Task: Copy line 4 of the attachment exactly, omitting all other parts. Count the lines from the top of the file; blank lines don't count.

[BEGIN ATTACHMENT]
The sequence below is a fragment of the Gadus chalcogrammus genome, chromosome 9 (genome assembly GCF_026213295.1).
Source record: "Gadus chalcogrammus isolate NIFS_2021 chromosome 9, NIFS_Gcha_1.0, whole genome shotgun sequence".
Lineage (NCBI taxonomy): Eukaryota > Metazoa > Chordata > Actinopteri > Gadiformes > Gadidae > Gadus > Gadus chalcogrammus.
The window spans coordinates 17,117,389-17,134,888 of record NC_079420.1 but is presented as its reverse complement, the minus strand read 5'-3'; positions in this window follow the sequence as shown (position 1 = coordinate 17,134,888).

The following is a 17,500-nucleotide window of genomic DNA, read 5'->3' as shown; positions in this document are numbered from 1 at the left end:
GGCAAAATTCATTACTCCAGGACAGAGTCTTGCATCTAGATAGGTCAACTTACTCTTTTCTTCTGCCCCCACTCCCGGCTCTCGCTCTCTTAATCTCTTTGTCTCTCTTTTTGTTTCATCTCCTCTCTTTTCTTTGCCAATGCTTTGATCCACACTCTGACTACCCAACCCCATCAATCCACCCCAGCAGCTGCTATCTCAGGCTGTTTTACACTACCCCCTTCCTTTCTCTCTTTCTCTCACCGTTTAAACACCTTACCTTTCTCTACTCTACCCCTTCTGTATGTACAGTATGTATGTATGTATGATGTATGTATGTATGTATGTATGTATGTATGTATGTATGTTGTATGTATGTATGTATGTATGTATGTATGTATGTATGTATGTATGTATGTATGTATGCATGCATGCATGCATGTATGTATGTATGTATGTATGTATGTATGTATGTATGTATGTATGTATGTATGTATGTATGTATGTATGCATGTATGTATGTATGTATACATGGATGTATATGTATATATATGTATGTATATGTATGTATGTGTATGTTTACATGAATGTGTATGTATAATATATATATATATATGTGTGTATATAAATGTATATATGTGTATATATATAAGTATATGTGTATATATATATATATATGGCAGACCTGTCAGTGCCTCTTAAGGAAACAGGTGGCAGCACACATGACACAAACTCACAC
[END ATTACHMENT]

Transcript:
The window spans coordinates 17,117,389-17,134,888 of record NC_079420.1 but is presented as its reverse complement, the minus strand read 5'-3'; positions in this window follow the sequence as shown (position 1 = coordinate 17,134,888).